WHO pauses hydroxychloroquine trial to review safety databy Justin Wise
The World Health Organization (WHO) said Monday that it is temporarily stopping the hydroxychloroquine portion of a global study into experimental treatments for COVID-19, the disease caused by the novel coronavirus.
WHO Director-General Tedros Adhanom Ghebreyesus said in a news conference that the decision was made so the body could review safety data related to the drug, which is used to treat malaria and lupus and has been touted by President Trump as a way to combat the coronavirus, Axios reported.
The other arms of the "Solidarity Trials" being overseen by the WHO, which involve multiple countries and potential treatments for COVID-19, will continue, Tedros said.
"This concern relates to the use of hydroxychloroquine and chloroquine in COVID-19," he added. "I wish to reiterate that these drugs are accepted as generally safe for use in patients with autoimmune diseases or malaria."
The comments from Tedros came just days after a new study found that hospitalized COVID-19 patients who were treated with hydroxychloroquine had a much higher risk of dying than those who did not receive the drug.
The study, a retrospective analysis that assessed 96,000 patients, was published Friday in the medical journal, The Lancet. Among other things, researchers concluded that patients who were treated with hydroxychloroquine or chloroquine had a higher risk of developing abnormal heartbeats that could result in cardiac arrest.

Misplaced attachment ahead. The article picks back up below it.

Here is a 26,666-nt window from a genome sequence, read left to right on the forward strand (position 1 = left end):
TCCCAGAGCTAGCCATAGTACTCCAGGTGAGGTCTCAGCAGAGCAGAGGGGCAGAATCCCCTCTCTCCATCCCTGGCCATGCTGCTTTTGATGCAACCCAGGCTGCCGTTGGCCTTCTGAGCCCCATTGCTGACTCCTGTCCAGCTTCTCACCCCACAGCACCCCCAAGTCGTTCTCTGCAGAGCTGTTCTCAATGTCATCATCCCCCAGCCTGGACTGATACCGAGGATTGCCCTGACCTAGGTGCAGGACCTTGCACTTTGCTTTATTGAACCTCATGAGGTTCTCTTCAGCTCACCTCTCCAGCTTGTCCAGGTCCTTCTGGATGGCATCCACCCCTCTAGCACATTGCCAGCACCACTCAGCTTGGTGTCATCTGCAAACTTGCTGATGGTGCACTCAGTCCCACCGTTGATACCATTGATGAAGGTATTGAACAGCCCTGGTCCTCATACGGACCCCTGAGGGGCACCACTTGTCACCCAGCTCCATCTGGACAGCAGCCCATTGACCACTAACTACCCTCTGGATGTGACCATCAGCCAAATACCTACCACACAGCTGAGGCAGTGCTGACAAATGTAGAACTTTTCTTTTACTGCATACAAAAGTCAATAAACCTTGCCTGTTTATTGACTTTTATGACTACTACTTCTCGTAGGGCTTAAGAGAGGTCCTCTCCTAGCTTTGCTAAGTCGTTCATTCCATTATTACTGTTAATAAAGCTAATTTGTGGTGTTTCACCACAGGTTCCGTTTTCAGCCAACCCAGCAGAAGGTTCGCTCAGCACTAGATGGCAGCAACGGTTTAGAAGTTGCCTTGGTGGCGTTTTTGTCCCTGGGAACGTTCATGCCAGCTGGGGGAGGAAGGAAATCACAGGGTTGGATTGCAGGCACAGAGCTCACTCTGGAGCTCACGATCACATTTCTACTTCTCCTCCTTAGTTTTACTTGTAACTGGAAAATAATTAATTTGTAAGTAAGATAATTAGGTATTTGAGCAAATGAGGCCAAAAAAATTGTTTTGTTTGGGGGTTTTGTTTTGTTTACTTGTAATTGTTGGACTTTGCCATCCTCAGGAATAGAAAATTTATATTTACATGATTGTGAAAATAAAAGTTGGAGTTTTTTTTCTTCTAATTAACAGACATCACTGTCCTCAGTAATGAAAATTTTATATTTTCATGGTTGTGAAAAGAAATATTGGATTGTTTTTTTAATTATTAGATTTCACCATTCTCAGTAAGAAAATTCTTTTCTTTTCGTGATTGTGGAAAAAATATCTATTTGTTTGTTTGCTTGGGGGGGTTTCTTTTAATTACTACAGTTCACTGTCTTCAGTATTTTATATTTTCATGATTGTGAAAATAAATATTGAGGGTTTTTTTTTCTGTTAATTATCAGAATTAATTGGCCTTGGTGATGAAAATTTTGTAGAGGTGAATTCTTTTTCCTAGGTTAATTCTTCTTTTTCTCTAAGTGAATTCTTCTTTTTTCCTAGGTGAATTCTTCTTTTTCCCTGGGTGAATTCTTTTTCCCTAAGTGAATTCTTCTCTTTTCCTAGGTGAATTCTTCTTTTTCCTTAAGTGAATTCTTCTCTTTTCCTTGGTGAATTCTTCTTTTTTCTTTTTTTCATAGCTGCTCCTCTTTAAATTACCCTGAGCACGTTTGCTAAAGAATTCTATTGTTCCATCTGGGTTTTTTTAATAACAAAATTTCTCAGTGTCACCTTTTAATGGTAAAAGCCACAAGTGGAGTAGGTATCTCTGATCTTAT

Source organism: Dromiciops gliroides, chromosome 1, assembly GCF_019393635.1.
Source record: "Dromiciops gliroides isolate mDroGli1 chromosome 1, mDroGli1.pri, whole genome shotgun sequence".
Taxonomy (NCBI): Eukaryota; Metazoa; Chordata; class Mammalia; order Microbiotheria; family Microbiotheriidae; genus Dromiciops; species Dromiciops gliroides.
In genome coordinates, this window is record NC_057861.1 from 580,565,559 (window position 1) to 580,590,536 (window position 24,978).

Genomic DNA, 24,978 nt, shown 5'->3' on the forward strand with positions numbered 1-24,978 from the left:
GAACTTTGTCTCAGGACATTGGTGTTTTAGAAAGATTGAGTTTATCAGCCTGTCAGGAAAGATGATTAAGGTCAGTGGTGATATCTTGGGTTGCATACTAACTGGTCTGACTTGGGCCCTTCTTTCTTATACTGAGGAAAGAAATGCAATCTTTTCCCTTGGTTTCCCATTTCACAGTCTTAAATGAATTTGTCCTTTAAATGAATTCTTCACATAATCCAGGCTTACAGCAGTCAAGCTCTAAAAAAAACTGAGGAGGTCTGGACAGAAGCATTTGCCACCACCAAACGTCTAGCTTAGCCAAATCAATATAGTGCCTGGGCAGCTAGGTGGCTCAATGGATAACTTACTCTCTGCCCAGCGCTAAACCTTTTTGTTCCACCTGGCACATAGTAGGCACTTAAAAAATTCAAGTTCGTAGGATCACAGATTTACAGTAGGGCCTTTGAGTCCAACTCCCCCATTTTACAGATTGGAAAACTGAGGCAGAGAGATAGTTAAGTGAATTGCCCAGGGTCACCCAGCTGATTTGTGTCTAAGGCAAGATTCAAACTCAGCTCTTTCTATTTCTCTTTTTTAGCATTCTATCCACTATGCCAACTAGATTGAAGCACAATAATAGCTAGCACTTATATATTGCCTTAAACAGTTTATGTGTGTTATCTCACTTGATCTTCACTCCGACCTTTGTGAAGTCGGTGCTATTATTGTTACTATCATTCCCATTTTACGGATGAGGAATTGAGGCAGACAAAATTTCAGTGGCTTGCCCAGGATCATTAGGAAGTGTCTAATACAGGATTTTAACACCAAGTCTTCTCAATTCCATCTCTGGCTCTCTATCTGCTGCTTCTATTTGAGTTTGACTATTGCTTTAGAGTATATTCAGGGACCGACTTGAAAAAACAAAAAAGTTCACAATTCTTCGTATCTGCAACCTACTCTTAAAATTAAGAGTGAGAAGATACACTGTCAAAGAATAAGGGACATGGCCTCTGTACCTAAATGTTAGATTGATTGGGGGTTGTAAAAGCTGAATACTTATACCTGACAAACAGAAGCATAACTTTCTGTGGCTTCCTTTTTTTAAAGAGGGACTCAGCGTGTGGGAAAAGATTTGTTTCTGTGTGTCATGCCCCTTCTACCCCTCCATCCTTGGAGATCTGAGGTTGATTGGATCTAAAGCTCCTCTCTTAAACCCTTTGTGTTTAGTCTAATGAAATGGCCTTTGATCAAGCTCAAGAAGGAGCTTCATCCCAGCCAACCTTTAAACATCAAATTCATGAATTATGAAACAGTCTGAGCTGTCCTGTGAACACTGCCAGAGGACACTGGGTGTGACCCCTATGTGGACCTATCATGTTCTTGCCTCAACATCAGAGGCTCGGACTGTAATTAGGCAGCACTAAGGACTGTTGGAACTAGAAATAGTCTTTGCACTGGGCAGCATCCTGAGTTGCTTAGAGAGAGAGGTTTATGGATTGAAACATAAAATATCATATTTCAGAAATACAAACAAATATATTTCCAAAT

While the study was not a randomized controlled clinical trial, health experts said that the findings were significant. Tom Frieden, former director of the Centers for Disease Control and Prevention (CDC), said that it didn't provide a definitive answer on hydroxychloroquine, but he noted that the likelihood that the drug "substantially improves outcomes is very low."
Trump has repeatedly touted hydroxychloroquine as a potential "game-changer" in the fight to address COVID-19, though health experts have stressed that not enough is known about it to determine its efficacy.
The president revealed last week that he was taking the drug as a preventative measure, sparking alarm from officials. Trump stood by the decision, saying that he believed it provided "an additional level of safety" and claiming that many font-line health care workers were in favor of it.
He said in an interview that aired on Sinclair Broadcasting Network on Sunday that he had since finished taking the anti-malaria drug.
“Just finished,” he said. "And by the way, I’m still here.”
The Food and Drug Administration (FDA) in April warned that hydroxychloroquine should only be taken in a hospital or clinical trial. The agency said in its advisory that the recommendation stemmed from reports about COVID-19 patients experiencing serious cardiac events after taking the drugs.
Michael Ryan, a top WHO official, echoed the advisory while speaking about the anti-malaria drug earlier this month. He said that the drug should only be administered in clinical trials, noting that it has not been found "to be effective in the treatment of COVID-19 or in the prophylaxis against coming down with the disease."